Download Mark Twain at Bayreuth or: at the Shrine of St. Wagner by Mark Twain PDF

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By Mark Twain

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They keep two teams of singers in stock for the chief roles, and one of these is composed of the most renowned artists in the world, with Materna and Alvary in the lead. I suppose a double team is necessary; doubtless a single team would die of exhaustion in a week, for all the plays last from 4 in the afternoon till 10 at night. Nearly all the labor falls upon the half dozen head singers, and apparently they are required to furnish all the noise they can for the money. If they feel a soft, whispery, mysterious feeling they are required to open out and let the public know it.

You know that they are being stirred to their profoundest depths; that there are times when they want to rise and wave handkerchiefs and shout their approbation, and times when tears are running down their faces, and it would be a relief to free their pent emotions in sobs or screams; yet you hear not one utterance till the curtain swings together and the closing strains have slowly faded out and died; then the dead rise with one impulse and shake the building with their applause. Every seat is full in the first act; there is not a vacant one in the last.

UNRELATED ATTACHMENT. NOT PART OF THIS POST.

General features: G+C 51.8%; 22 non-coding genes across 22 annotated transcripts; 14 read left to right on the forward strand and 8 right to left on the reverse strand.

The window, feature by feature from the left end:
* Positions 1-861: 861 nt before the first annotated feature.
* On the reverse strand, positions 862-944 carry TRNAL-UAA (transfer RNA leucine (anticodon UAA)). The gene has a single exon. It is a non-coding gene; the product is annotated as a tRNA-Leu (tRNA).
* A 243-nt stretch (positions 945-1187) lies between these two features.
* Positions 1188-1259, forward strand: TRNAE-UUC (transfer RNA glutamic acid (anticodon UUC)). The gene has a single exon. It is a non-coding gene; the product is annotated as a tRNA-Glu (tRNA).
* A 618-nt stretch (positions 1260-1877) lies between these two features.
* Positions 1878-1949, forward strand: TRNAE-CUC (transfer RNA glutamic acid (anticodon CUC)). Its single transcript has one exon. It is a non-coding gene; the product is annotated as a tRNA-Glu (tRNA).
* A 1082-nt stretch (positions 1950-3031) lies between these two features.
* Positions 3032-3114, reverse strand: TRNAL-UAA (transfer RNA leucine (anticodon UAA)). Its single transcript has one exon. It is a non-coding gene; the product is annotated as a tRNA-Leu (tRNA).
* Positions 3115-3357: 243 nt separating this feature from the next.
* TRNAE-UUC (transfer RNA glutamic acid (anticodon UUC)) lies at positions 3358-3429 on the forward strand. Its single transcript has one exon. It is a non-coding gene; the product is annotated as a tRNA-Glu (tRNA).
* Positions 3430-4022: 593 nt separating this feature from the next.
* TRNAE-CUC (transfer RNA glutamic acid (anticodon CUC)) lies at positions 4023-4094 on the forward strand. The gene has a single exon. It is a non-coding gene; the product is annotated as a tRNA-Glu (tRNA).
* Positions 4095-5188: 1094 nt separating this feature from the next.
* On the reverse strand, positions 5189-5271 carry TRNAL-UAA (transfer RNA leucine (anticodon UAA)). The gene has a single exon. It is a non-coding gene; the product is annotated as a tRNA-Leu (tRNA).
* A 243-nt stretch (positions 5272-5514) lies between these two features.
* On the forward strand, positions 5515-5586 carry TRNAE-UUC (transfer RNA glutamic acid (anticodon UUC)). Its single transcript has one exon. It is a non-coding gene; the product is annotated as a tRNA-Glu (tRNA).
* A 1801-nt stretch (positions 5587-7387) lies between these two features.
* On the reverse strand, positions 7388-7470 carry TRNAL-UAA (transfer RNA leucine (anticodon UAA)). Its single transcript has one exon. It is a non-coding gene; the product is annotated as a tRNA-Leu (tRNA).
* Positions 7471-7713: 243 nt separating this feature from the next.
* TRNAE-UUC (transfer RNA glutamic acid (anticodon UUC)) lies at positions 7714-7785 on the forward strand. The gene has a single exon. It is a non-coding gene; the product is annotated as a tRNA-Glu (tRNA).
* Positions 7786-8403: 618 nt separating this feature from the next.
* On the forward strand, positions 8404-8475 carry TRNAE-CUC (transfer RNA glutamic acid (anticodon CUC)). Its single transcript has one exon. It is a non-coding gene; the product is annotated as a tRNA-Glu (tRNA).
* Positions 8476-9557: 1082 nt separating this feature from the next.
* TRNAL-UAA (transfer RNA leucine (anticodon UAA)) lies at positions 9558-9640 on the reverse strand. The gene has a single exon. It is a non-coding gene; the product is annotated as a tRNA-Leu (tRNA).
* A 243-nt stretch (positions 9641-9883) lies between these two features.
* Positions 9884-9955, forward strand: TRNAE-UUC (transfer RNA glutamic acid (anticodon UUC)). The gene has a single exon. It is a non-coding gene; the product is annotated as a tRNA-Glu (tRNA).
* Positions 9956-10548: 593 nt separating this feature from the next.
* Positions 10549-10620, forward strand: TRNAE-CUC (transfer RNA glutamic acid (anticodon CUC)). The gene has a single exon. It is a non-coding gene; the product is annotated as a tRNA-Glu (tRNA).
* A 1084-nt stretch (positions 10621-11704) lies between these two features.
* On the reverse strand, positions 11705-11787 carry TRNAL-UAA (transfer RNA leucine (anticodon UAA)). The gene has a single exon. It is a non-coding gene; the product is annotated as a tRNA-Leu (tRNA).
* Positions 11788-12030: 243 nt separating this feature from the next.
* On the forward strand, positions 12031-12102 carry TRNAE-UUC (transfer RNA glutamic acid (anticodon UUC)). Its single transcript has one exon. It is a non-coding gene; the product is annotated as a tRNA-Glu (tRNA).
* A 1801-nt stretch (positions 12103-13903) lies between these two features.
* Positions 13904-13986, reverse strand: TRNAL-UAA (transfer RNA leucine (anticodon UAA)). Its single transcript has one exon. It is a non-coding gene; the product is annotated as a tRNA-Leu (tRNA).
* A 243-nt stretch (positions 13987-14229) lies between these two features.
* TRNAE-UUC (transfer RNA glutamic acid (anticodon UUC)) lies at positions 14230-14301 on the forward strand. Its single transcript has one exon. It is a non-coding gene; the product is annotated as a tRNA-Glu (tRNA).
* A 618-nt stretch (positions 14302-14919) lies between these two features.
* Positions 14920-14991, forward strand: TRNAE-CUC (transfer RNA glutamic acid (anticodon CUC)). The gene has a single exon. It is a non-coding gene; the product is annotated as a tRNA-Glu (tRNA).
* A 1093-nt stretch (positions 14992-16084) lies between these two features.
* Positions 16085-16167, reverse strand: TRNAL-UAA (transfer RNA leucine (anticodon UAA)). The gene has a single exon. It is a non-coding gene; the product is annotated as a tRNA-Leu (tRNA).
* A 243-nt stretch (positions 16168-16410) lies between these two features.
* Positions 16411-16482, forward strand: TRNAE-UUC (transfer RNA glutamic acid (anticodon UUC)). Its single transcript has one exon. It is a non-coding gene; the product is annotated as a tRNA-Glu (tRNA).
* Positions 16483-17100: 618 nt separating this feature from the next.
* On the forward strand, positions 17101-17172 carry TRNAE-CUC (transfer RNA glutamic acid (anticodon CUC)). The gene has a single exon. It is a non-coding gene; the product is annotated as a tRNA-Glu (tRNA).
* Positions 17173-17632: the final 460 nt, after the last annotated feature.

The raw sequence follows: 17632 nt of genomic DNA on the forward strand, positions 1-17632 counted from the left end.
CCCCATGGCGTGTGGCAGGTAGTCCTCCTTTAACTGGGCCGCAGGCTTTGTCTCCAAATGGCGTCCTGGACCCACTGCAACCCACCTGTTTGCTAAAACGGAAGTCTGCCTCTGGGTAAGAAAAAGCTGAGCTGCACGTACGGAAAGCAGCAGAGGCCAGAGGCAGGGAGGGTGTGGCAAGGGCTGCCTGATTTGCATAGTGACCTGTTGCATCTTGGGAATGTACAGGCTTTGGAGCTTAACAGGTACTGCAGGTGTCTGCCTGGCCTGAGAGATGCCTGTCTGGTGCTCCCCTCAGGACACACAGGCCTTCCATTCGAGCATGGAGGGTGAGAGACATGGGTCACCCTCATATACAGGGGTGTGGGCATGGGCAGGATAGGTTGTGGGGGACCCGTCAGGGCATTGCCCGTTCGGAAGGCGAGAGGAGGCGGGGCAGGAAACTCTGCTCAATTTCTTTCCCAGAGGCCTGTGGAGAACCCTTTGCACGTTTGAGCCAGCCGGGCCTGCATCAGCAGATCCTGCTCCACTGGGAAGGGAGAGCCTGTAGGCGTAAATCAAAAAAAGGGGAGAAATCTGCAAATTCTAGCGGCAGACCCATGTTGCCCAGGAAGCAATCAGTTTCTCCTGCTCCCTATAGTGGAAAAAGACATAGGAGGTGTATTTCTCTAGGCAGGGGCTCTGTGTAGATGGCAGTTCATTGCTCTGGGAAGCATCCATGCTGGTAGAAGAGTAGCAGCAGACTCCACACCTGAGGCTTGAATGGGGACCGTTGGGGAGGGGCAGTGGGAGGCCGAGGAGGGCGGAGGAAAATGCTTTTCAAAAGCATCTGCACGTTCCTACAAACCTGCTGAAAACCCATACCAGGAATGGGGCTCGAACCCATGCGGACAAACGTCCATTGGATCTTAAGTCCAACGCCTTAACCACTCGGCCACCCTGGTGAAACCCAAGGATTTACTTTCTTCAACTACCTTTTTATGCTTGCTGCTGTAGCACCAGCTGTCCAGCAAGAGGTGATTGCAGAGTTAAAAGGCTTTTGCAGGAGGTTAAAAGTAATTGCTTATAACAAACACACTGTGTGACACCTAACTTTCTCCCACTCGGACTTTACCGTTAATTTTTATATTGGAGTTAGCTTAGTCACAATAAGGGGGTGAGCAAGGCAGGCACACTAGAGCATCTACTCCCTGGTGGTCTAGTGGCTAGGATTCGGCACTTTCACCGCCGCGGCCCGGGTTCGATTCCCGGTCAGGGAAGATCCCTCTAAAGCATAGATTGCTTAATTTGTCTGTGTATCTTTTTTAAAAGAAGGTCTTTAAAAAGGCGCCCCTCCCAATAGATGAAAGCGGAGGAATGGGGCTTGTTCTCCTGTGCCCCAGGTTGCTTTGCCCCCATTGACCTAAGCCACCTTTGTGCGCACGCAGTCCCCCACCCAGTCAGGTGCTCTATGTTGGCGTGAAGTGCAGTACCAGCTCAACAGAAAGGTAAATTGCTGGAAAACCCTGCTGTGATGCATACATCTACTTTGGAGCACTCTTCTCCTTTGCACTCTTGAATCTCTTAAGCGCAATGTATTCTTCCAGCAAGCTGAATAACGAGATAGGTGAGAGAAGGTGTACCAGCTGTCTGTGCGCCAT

The first act of the three occupied two hours, and I enjoyed that in spite of the singing. I trust that I know as well as anybody that singing is one of the most entrancing and bewitching and moving and eloquent of all the vehicles invented by man for the conveying of feeling; but it seems to me that the chief virtue in song is melody, air, tune, rhythm, or what you please to call it, and that when this feature is absent what remains is a picture with the color left out. I was not able to detect in the vocal parts of "Parsifal" anything that might with confidence be called rhythm or tune or melody; one person performed at a time--and a long time, too--often in a noble, and always in a high-toned, voice; but he only pulled out long notes, then some short ones, then another long one, then a sharp, quick, peremptory bark or two--and so on and so on; and when he was done you saw that the information which he had conveyed had not compensated for the disturbance.

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